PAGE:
- Development & Aid
- Economy & Trade
- Human Rights
- Global Governance
- Civil Society
Saturday, August 29, 2015
- More than 2,500 Indians have died in the course of clinical trials in recent years, government figures reveal.
According to an affidavit filed by the health ministry in the Supreme Court in response to a petition by health NGOs, there were 80 deaths due to clinical trials between January 2005 and June 2012. Between July 2012-August 2013 nine more such reported deaths occurred, making this total 89, according to the petitioner Swasthya Adhikar Manch (SAM), a health rights forum. Compensation was paid in 82 cases.
The ministry also admitted that 2,644 people died during clinical trials of 475 new drugs from 2005 to 2012.
SAM challenges this number of 80 deaths said to have been caused by clinical trials – among the rest who are said only to have died during the course of the trials and not as a result of the trials.
“No standard protocol was followed, there were no post-mortems; so how can they arrive at this figure?” Amulya Nidhi of SAM told IPS. Compensation is paid only if a death was said to have been caused by the clinical trial.
Government documents also say that around 11,972 “serious adverse events” (excluding death) were reported from Jan. 1, 2005 to Jun. 30, 2012, of which 506 were said to have been caused by clinical trials.
These figures have raised new opposition to the prevailing practices for conducting clinical trials.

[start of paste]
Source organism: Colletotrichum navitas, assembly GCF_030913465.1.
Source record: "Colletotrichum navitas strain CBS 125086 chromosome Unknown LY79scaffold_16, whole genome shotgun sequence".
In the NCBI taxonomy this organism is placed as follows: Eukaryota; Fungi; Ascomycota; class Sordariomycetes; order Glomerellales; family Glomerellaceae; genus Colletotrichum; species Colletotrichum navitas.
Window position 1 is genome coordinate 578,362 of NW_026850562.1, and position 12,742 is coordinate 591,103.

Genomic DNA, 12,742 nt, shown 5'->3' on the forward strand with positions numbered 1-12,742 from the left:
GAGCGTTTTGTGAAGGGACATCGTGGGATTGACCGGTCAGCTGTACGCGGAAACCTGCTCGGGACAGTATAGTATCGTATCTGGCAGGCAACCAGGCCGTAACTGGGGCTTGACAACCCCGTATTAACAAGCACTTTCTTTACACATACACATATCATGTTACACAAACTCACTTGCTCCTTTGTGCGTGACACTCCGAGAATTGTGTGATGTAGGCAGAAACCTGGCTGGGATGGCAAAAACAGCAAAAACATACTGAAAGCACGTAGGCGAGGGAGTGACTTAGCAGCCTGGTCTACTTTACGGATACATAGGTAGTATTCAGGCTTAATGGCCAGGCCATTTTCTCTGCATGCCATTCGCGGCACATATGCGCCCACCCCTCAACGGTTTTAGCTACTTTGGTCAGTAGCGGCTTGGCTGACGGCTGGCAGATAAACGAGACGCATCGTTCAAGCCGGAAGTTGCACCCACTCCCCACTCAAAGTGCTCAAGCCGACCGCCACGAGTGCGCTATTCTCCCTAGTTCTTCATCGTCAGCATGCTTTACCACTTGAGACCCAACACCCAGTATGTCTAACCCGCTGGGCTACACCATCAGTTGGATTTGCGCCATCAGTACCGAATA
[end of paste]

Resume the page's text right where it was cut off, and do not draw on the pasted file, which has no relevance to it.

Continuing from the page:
India has become a hub of clinical trials for drugs over the last few years, mostly by pharmaceutical companies from abroad. Allegations of short-changing participants and of unethical practices have been rampant.
Responding to growing concerns by health activists, the ministry of health and family welfare set up a six-member expert panel under the Central Drugs Standard Control Organisation (CIDSCO) in February this year. The panel has recommended that these trials should only be carried out in accredited centres.
It recommended also that the principal investigator and the ethics committee of the institute where the trial is being carried out should be accredited.
Compensation is another contentious issue that is being dealt with in the new directive. Between 2010-2012, the Drugs Controller General had approved 1,065 clinical trials. Activists say that taking advantage of poverty, illiteracy and lack of awareness, pharmaceutical companies or middlemen, even doctors, often connive to deny compensation to participants when due.
The report clarifies: “Compensation need not be paid for injury or death due to totally proven unrelated causes. In all other cases of death or injury/disability, compensation should be paid to the participant or his legal heirs.” The base amount and other calculations are still being worked out.
“The report deals with the issues we raised,” Chinmoy Mishra, coordinator of SAM, told IPS. “Now we must see these recommendations are properly implemented.”
Public health is in the hands of state governments in India’s federal system. The panel report noted that for implementation all stakeholders must be brought to the table.